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Behavioral Inhibition and Effortful Control: Independent and Interactive Predictors of Child Externalizing Behavior

Reuben, Julia (2014) Behavioral Inhibition and Effortful Control: Independent and Interactive Predictors of Child Externalizing Behavior. Master's Thesis, University of Pittsburgh. (Unpublished)

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Externalizing symptoms, such as aggression, impulsivity and inattention, represent the most common forms of childhood maladjustment (Campbell et al., 2000). Mounting evidence and theory strongly suggest that temperament plays an important role in vulnerability to early externalizing symptoms (Muris & Ollendick, 2005). Two dimensions of temperament, behavioral inhibition (BI, Lengua, 2008) and effortful control (EC, Olson et al., 2005) have consistently emerged as predictors of early externalizing problems. However, there have been relatively few attempts to simultaneously examine the main, independent, and interactive contributions of multiple dimensions of temperament on early developing externalizing problems. (Eisenberg et al., 1997). In addition to temperament, several dimensions of parenting during early childhood have been linked to young children’s externalizing problems, both independently and in interaction with child attributes, such as BI and EC (Kiff, Lengua, & Zalewski, 2011). Thus, an additional goal of the current study was to test whether low levels of child BI and EC might amplify the positive association between harsh parenting and children’s later externalizing problems, and whether low levels of child BI and EC might attenuate the negative association between warm parenting and children’s later externalizing problems. Finally, the genetically-informed design of the Early Growth and Development Study also permits exploration of the intergenerational genetic continuity of EC and BI, both of which have shown moderate levels of heritability in prior research (Lemery-Chalfant et al., 2008). The results revealed that higher levels of harsh parenting were linked to higher levels of externalizing problems . In addition, higher levels of warm parenting were linked with lower levels of externalizing problems and on occasion, interactions between EC and BI and warm parenting were found in the development of toddler externalizing problems. Importantly, the current investigation provides support for the notion that parenting behavior assessed in the toddler period, when effects due to genes shared among biologically-related family members are removed, is associated with children’s subsequent externalizing problem behavior at 54 months.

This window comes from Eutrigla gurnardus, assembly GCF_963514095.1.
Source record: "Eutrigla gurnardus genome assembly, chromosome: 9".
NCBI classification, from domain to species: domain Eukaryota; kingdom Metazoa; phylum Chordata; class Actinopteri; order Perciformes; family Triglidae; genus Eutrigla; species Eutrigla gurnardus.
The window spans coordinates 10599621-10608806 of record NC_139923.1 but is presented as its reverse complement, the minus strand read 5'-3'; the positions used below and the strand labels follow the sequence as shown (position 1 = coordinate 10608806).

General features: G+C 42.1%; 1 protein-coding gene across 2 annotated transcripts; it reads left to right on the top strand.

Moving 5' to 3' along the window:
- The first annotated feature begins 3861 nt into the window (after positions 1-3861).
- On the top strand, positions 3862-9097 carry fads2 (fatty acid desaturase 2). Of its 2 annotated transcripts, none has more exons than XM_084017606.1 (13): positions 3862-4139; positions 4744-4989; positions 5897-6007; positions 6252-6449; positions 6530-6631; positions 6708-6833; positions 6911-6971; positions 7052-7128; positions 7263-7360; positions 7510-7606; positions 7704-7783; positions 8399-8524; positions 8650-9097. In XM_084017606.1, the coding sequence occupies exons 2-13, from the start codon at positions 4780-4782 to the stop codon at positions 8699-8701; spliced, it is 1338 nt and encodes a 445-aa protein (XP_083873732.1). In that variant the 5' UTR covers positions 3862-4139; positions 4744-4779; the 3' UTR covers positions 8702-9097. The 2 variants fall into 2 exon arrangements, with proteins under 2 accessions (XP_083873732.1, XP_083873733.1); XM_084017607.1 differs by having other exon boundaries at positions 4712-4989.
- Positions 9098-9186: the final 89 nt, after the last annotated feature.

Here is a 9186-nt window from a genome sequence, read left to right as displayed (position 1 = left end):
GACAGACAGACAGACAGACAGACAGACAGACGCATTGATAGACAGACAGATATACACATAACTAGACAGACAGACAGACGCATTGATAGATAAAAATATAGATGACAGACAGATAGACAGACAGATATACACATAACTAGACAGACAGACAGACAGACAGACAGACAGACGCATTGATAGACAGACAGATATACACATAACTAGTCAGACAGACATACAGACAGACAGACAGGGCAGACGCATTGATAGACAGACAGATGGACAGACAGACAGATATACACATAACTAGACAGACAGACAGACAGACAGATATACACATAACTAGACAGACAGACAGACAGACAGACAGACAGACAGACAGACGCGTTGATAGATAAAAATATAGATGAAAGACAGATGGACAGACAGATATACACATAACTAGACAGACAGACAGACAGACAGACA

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Item Type: University of Pittsburgh ETD
Status: Unpublished
CreatorsEmailPitt UsernameORCID
ETD Committee:
TitleMemberEmail AddressPitt UsernameORCID
Committee ChairShaw, Daniel S.casey@pitt.eduCASEY
Committee MemberCampbell , Susan sbcamp@pitt.eduSBCAMP
Committee MemberMonahan, Kathrynmonahan@pitt.eduMONAHAN
Committee MemberLeve,
Date: 22 May 2014
Date Type: Publication
Defense Date: 4 September 2013
Approval Date: 22 May 2014
Submission Date: 15 April 2014
Access Restriction: No restriction; Release the ETD for access worldwide immediately.
Number of Pages: 74
Institution: University of Pittsburgh
Schools and Programs: Dietrich School of Arts and Sciences > Psychology
Degree: MS - Master of Science
Thesis Type: Master's Thesis
Refereed: Yes
Uncontrolled Keywords: effortful control, behavioral inhibition, externalizing problems, adoption study
Date Deposited: 22 May 2014 20:08
Last Modified: 15 Nov 2016 14:19


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